Saturday, August 16, 2003

We really need the rest of this story.
U.S. industrial output in July posted its biggest gain since January, boosted by a big gain in utilities output and a third straight monthly rise in factory activity, the Federal Reserve said on Friday.

Production at factories, mines and utilities jumped a larger-than-expected 0.5 percent, the Fed said, its biggest rise since January's 0.7 percent gain. Firms also ran at a faster 74.5 percent of full capacity in July, up from 74.2 percent in June. . . .

factory activity, which accounts for almost 85 percent of total industrial production, rose 0.2 percent. Utilities output surged 3.9 percent as a warmer July spurred demand for electricity while production in the mining sector dipped 0.4 percent.
So, let's get these numbers straight. In July, manufacturing output rose 0.2%. Yet over the same month, manufacturing capacity use rose 0.1%; manufacturing houly earnings rose 0.1% (actually 0.06%, but we're rounding); manufacturing weekly hours (per the BLS's index of aggregate weekly hours) fell 1.1%; and manufacturing employment fell 0.5%.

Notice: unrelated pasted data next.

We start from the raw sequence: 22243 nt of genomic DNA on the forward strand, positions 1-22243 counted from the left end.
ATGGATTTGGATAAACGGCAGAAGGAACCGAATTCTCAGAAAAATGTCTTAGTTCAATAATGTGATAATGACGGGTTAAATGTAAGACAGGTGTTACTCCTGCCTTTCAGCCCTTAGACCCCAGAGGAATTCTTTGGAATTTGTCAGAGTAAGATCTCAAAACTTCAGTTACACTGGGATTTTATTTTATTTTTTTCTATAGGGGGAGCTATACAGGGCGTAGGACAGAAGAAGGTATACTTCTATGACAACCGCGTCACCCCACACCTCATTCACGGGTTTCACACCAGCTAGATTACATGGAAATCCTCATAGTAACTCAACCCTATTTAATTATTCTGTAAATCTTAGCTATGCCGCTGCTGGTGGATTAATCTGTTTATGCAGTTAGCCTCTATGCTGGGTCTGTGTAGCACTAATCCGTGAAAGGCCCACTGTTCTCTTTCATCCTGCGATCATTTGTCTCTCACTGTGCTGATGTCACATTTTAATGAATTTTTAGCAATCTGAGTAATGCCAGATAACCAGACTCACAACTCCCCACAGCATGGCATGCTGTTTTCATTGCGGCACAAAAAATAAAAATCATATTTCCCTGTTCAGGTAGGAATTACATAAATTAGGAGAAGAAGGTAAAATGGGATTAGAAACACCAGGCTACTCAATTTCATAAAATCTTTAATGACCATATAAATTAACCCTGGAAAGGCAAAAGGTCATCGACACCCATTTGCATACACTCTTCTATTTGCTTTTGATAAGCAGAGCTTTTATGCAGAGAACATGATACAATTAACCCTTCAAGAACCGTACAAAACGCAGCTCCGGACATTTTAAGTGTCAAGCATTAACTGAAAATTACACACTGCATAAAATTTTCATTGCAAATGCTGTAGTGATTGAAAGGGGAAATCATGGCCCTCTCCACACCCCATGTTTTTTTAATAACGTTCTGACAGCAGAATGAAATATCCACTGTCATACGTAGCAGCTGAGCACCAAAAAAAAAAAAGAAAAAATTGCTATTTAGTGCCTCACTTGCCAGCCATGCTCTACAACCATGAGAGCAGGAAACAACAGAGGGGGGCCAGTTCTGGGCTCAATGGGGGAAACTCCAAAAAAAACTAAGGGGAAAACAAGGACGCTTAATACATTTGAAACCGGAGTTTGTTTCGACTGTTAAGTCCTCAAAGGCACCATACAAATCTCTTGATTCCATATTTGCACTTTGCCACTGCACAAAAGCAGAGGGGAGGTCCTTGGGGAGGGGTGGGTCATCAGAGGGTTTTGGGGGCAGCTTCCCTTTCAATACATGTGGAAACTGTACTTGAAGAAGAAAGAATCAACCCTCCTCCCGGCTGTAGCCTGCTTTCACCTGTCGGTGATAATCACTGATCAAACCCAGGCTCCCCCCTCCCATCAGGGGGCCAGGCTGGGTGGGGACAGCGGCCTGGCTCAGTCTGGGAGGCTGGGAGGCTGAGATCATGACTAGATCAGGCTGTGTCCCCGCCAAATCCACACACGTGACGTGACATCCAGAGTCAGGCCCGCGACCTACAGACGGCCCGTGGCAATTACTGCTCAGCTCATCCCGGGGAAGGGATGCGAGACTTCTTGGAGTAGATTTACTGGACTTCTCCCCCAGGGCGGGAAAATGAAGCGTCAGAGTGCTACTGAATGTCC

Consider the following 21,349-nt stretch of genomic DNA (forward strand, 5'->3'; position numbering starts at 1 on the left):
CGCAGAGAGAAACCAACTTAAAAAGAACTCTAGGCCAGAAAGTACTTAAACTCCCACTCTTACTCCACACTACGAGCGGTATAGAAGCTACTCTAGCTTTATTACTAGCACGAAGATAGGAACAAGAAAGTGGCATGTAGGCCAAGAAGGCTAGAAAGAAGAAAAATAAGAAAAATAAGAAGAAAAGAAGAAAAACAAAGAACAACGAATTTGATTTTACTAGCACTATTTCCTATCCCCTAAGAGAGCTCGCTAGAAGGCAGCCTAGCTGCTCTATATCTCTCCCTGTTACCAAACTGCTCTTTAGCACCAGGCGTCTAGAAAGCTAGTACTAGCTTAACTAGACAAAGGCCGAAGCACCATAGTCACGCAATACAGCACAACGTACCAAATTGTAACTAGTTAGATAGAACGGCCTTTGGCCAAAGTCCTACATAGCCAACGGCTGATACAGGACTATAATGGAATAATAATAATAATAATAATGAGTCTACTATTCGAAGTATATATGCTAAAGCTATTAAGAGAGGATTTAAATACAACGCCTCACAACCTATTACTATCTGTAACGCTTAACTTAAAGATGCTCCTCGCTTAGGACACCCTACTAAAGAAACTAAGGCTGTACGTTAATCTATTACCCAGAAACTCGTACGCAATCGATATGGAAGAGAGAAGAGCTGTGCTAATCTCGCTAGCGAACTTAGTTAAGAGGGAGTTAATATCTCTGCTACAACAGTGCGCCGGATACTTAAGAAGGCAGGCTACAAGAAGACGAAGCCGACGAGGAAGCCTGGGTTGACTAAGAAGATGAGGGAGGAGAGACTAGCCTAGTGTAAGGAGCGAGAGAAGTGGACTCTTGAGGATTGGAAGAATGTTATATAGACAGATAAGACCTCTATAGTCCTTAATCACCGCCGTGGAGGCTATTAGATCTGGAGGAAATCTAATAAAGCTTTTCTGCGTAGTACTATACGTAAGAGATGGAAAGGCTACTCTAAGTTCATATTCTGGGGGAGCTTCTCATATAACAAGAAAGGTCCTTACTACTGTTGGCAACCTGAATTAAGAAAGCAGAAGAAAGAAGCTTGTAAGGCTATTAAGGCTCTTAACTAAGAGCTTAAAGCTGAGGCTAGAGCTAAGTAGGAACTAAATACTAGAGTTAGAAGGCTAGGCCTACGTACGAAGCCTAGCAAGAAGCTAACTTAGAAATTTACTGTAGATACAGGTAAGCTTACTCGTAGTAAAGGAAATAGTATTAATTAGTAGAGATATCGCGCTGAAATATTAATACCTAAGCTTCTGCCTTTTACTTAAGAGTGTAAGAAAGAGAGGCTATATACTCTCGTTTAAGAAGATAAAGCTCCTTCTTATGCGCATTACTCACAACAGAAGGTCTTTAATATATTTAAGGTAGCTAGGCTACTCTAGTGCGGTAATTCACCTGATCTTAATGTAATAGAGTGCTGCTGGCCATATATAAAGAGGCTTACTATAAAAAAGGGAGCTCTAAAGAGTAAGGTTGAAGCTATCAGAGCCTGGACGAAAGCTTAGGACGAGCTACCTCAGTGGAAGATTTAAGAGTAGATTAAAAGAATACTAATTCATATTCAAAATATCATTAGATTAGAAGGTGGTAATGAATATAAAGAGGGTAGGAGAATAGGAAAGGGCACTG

So we have more output with fewer workers working fewer hours. Increased capital use can only account for a portion of this story, since output has risen 0.64% since April while capacity use is up just 0.3%. The other half of the equation has to be work speed-up. This fits the rising productivity story as well, since capital spending was tanking while productivity growth kept chugging along, as well as the weak wage growth over the last three years, especially in comparison with productivity gains, since the reserve army of the unemployed does its job well of holding wages down and keeping profits up.

The bottom line: this "recovery" is being built off of good old fashioned exploitation.


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